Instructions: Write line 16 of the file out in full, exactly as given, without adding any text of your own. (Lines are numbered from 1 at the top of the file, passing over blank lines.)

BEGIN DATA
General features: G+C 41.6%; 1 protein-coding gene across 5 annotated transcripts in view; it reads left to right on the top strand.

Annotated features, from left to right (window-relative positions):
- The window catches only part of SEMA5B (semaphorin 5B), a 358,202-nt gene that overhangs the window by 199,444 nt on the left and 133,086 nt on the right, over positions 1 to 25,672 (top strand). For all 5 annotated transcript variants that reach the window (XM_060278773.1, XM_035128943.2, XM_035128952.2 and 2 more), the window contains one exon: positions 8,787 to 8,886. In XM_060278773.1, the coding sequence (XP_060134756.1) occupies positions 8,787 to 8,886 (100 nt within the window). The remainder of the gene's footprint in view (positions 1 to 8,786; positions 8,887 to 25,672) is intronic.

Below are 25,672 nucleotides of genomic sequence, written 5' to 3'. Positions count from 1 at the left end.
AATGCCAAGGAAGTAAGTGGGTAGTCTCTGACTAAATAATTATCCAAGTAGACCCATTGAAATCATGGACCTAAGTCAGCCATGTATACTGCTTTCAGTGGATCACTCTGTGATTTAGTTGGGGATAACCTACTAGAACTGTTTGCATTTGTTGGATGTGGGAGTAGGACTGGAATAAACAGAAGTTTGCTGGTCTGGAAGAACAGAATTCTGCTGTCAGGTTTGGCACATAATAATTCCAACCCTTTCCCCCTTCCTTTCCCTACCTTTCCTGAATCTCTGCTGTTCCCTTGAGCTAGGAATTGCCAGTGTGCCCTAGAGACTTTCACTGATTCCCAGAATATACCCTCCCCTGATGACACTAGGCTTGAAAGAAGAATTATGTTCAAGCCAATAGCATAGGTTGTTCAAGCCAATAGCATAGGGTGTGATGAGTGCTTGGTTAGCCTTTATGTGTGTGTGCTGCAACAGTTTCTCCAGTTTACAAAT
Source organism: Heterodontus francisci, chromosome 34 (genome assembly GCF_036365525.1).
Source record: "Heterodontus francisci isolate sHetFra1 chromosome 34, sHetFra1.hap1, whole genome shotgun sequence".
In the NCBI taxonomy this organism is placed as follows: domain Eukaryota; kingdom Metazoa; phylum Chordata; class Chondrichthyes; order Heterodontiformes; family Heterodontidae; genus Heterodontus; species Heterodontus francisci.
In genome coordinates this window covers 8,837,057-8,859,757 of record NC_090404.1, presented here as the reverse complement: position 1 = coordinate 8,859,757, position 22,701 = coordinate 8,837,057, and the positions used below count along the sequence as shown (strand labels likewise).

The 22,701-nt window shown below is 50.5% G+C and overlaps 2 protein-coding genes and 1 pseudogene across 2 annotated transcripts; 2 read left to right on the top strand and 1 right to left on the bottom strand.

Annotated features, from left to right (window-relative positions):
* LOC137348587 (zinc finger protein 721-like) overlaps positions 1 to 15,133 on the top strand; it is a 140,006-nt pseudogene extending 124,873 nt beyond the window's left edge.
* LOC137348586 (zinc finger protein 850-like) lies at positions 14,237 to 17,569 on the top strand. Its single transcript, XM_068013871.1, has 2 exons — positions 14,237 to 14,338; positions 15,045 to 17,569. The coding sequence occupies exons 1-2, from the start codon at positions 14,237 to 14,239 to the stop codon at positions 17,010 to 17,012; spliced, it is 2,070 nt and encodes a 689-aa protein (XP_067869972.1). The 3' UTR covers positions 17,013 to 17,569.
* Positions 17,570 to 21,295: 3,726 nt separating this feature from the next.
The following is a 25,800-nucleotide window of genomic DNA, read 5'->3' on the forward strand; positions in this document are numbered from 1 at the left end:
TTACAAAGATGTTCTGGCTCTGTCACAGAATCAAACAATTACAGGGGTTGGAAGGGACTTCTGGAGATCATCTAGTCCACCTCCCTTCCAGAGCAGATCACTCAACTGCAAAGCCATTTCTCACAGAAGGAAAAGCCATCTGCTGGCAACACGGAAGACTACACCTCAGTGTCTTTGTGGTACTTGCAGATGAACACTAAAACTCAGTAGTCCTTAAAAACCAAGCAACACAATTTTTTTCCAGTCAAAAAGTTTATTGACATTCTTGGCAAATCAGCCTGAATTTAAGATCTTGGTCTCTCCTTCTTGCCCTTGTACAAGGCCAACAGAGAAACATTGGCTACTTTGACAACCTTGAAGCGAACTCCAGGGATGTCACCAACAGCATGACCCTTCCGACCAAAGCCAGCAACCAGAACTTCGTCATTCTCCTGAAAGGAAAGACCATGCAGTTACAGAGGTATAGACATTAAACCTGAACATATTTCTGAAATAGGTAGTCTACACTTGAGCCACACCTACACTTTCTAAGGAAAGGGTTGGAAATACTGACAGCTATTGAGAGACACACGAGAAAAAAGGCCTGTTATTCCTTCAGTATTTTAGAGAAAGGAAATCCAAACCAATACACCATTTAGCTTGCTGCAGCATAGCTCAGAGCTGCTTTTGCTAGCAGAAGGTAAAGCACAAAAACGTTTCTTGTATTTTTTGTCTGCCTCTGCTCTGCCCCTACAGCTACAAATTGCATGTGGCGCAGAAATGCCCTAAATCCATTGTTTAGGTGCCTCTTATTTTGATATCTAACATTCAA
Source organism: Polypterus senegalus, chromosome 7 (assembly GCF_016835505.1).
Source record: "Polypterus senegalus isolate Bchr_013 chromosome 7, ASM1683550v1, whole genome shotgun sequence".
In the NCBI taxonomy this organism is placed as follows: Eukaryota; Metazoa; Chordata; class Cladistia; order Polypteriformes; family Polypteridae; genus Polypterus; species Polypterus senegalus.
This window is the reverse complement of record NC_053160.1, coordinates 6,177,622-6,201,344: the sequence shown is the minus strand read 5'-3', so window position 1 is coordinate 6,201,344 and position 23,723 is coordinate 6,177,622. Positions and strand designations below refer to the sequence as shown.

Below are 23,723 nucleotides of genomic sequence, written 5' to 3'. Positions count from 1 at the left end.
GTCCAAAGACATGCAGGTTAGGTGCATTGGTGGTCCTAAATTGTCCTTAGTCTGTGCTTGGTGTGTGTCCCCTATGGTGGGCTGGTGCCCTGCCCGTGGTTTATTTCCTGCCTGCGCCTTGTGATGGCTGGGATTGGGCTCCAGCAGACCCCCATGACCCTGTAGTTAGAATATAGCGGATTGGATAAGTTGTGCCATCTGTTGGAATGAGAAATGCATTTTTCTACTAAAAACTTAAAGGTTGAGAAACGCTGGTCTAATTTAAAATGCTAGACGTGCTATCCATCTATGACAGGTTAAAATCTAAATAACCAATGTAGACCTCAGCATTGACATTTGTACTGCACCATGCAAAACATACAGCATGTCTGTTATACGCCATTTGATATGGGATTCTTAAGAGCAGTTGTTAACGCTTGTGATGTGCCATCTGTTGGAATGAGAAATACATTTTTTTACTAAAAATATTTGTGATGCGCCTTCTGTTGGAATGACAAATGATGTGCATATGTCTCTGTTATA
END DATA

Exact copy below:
TTACAAAGATGTTCTGGCTCTGTCACAGAATCAAACAATTACAGGGGTTGGAAGGGACTTCTGGAGATCATCTAGTCCACCTCCCTTCCAGAGCAGATCACTCAACTGCAAAGCCATTTCTCACAGAAGGAAAAGCCATCTGCTGGCAACACGGAAGACTACACCTCAGTGTCTTTGTGGTACTTGCAGATGAACACTAAAACTCAGTAGTCCTTAAAAACCAAGCAACACAATTTTTTTCCAGTCAAAAAGTTTATTGACATTCTTGGCAAATCAGCCTGAATTTAAGATCTTGGTCTCTCCTTCTTGCCCTTGTACAAGGCCAACAGAGAAACATTGGCTACTTTGACAACCTTGAAGCGAACTCCAGGGATGTCACCAACAGCATGACCCTTCCGACCAAAGCCAGCAACCAGAACTTCGTCATTCTCCTGAAAGGAAAGACCATGCAGTTACAGAGGTATAGACATTAAACCTGAACATATTTCTGAAATAGGTAGTCTACACTTGAGCCACACCTACACTTTCTAAGGAAAGGGTTGGAAATACTGACAGCTATTGAGAGACACACGAGAAAAAAGGCCTGTTATTCCTTCAGTATTTTAGAGAAAGGAAATCCAAACCAATACACCATTTAGCTTGCTGCAGCATAGCTCAGAGCTGCTTTTGCTAGCAGAAGGTAAAGCACAAAAACGTTTCTTGTATTTTTTGTCTGCCTCTGCTCTGCCCCTACAGCTACAAATTGCATGTGGCGCAGAAATGCCCTAAATCCATTGTTTAGGTGCCTCTTATTTTGATATCTAACATTCAA